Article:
While I was on travel, and just before I got the flu for a week (hence, no blogging), I finished Mortalis, the “bridge” novel between the two Demonwars Trilogies.  This book is my favorite part of the Demonwars saga, and one of my favorite fantasy novels in general.  This is because of the range of emotions that it evokes, and, even though it has something of a complex plot, it has a simple message, and one that I appreciate.

I’ll be spoiling that after the jump.

First, the setup for this novel is three books long, which I won’t get in to, but there was one thing that jumped out at me that was really cool.  For the first three books, the “humanistic” values of Avelyn’s faction within the church are seen as being unequivocally good, as they are contrasted with the evil of the demon dactyl.  Here, though, they are contrasted by something a bit different – a church who really is interested in saving the souls of the living, even if the bodies suffer.  In this light, when Avelyn’s faction are called out as “upstart young monks”, it rings pretty true.

This context, though, is perfect for Francis’s story arc.  In the first trilogy, Francis was never the brave one – he followed Markwart to a fault, even killed innocent folk and allowed others to be tortured.  Yet here, he recites the words of a heretic to the Father Aboot, then, taking only a soul stone, goes out of the abbey to attempt to heal the sick.  He does so of his own volition, knowing, that he will be forsaken by his brotherhood in doing so.  Even though he doesn’t heal a single sufferer, his strength of moral character is really shown here, and it’s pretty awe inspiring.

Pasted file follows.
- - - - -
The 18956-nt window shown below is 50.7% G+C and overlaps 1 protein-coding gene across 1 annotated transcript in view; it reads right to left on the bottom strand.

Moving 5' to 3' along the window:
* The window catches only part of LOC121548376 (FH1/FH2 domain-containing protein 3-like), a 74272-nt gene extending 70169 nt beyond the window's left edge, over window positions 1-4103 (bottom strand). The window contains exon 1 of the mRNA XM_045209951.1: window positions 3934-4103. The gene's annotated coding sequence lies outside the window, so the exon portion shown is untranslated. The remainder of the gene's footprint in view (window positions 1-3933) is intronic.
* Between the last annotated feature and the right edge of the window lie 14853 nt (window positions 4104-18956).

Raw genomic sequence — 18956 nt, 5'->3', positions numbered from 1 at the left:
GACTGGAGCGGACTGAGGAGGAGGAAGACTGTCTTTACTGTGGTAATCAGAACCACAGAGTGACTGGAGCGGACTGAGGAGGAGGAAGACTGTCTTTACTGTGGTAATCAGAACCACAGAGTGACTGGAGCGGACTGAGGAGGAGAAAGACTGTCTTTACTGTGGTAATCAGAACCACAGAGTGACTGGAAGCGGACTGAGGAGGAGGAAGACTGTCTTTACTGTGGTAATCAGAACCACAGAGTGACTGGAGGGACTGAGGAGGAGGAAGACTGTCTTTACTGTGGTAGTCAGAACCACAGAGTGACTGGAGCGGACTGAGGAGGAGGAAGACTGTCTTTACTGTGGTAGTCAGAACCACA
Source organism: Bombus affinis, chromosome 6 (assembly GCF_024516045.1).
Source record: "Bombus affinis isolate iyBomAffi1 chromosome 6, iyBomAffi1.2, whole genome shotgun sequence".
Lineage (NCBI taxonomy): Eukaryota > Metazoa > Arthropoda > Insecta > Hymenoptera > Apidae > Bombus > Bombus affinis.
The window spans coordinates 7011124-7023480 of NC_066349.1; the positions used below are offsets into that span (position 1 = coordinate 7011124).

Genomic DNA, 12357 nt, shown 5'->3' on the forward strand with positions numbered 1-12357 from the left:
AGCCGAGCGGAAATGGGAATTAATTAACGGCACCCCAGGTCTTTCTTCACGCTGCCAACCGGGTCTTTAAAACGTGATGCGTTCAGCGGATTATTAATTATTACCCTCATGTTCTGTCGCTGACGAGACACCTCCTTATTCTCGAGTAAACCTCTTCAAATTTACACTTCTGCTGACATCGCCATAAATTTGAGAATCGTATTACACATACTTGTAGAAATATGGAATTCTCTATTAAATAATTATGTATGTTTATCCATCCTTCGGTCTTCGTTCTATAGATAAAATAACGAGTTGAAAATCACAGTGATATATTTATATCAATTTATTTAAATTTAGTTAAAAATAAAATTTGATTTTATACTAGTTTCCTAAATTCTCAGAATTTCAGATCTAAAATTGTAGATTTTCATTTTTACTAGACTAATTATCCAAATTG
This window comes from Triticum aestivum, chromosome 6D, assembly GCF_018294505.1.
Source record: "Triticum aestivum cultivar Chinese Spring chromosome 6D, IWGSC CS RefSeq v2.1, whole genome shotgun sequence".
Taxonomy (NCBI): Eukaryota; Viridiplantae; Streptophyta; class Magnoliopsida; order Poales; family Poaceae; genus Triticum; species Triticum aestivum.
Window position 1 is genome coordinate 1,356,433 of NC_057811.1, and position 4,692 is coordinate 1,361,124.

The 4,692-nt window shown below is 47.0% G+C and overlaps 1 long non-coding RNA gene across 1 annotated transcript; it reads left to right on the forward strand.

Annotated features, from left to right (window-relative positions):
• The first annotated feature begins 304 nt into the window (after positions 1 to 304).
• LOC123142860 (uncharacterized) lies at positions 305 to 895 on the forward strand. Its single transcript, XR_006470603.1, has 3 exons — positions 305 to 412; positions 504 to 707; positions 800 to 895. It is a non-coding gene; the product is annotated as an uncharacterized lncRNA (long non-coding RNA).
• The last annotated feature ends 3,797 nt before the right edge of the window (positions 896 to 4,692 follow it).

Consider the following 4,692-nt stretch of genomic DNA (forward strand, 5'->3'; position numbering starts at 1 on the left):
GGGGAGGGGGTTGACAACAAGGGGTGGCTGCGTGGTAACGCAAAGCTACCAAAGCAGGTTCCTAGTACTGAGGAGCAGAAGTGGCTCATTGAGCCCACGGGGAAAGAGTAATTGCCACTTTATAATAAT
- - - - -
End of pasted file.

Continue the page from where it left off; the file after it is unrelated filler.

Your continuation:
My only complaint against the book is that I feel it too often substitutes proof for faith.  I often felt like Avelyn’s godly messages should have come from a place of faith, where the listener would need to believe without proof in the righteous path.  Instead, the miracles at mouth Eda provide proof in Avelyn’s closeness to God.  And, while it made for exciting storytelling, that proof always seemed to subvert the messages of faith that were so near the surface of the story.

Still, in this particular case, even though it breaks a few of its own rules to do so, some of the moments in this book are extremely powerful and poignant, and I highly recommend reading the Demonwars saga to anyone who likes fantasy.  Further, I would recommend reading Mortalis even if you have no plans of reading the second trilogy.

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